The U.S. Environmental Protection Agency (EPA) announced new actions to hold coal-burning power plants accountable for groundwater contamination.

The EPA ordered utilities to stop dumping coal ash in unlined pits and to speed up their plans to close sites that are leaking or at risk of spilling. The latest crackdown may prompt several power plants to close earlier than expected.

On January 12, the agency denied coal ash permit extension requests from three facilities: the Clifty Creek coal plant in Madison, Indiana, owned by Indiana-Kentucky Electric Corp.; the General James M. Gavin Power Plant in Cheshire, Ohio, owned by Blackstone Group and ArcLight Capital; and Alliant Energy’s Ottumwa plant in Iowa. According to the EPA, the plants previously indicated they might have to close if extensions weren’t granted. Together, the plants represent around 4.6 GW of generating capacity.

The 1.3 GW H.L. Spurlock plant in Maysville, Kentucky, owned by East Kentucky Power Cooperative, will be required to fix groundwater monitoring to continue operating its coal ash pond, the EPA said.

The agency said it identified several potential deficiencies with groundwater monitoring, cleanup, and closure activities. These included a lack of monitoring wells, improper monitoring techniques, faulty identification of other contamination sources, and insufficient evaluations of clean-up technologies.

EPA’s regulations required most of the roughly 500 unlined coal ash surface impoundments nationwide to stop receiving waste and begin closure by April 2021. The regulations outlined a process for facilities to apply for two types of extensions to the closure deadline.

The EPA said it had received 57 applications requesting permit extensions and would make more determinations in the next few months.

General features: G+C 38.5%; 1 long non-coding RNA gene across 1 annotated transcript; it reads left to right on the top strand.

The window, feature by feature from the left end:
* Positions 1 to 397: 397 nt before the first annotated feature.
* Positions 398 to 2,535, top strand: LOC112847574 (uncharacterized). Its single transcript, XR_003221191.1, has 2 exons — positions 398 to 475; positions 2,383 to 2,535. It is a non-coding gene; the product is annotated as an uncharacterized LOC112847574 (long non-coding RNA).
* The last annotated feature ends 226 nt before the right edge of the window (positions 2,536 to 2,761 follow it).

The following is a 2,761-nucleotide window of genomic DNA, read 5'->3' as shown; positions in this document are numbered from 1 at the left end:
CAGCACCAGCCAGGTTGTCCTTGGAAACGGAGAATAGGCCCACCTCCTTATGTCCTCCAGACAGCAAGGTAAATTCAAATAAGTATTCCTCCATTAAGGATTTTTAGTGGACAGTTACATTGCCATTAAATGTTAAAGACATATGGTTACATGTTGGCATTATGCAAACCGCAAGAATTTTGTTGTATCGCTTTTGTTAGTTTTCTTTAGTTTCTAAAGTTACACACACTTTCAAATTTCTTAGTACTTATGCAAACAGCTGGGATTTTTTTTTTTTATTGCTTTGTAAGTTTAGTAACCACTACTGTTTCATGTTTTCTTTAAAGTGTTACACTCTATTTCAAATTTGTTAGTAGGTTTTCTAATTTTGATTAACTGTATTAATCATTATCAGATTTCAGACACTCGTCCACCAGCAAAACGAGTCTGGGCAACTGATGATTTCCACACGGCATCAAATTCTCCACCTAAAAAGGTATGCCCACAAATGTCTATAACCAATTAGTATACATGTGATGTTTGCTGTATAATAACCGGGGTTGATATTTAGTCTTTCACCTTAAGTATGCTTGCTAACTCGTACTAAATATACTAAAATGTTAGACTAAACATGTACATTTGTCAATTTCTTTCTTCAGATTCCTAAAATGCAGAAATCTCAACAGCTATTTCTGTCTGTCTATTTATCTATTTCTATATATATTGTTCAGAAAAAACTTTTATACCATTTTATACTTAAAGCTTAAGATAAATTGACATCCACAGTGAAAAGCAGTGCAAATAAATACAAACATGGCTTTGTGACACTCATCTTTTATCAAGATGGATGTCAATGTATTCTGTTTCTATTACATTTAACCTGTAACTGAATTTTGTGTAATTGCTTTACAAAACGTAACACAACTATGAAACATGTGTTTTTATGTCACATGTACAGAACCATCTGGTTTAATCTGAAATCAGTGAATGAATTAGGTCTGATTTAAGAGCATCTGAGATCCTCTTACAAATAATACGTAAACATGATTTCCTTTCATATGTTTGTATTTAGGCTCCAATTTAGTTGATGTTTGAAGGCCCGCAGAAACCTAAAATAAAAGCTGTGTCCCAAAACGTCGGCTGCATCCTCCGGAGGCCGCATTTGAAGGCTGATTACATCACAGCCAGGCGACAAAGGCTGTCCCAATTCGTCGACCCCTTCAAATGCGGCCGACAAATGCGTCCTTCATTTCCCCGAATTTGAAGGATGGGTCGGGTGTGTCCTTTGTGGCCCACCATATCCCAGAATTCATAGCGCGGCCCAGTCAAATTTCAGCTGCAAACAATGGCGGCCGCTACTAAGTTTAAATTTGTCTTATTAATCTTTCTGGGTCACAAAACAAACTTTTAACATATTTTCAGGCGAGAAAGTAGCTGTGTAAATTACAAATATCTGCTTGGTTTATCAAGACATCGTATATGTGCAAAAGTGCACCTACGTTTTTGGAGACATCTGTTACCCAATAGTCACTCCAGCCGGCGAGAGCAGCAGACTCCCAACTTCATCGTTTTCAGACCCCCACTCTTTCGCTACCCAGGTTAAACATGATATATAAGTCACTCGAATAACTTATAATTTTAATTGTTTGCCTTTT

The agency also sent letters to operators of four current or closed coal-fired power plants, saying they need to make improvements to coal-ash sites to comply with EPA rules. The AES power plant in Puerto Rico and three closed plants — the former Beckjord power station in Ohio, Tecumseh Energy in Kansas and Gallagher Generating Station in Indiana — all received EPA warning letters.

Coal ash, the byproduct of burning coal for electricity, often contains mercury, cadmium, arsenic and other heavy metals. It can pollute waterways, poison wildlife, or cause respiratory illness among those who live near where it is stored.

This is the first time the EPA is enforcing a rule enacted several years ago to crack down on coal ash pollution. Under the Obama administration in 2015, the agency began regulating coal ash storage and disposal. This included a requirement to close holding ponds that were unstable or had contaminated water. The Trump administration relaxed the rule in 2020, allowing utilities to use less expensive technologies and take longer to comply with federal guidelines.

“For too long, communities already disproportionately impacted by high levels of pollution have been burdened by improper coal ash disposal,” said EPA Administrator Michael Regan. “Today’s actions will help us protect communities and hold facilities accountable.”

News of the renewed crackdown came as the agency also announced West Penn Power of Greensburg, Pennsylvania would pay a $610,000 penalty due to water discharge violations at two coal ash impoundment landfills in the southwestern part of the state.

According to the settlement, West Penn Power exceeded boron limits in discharges from the Mingo Landfill in Union Township, Washington County, and Springdale Landfill in Frazer Township, Allegheny County.

Along with the penalty, a consent decree requires West Penn Power to build gravity pipelines to new outfall locations for each landfill (Peters Creek for the Mingo pipeline and the Allegheny River for the Springdale pipeline). West Penn will also be required to collect data on instream boron levels in Peters Creek.

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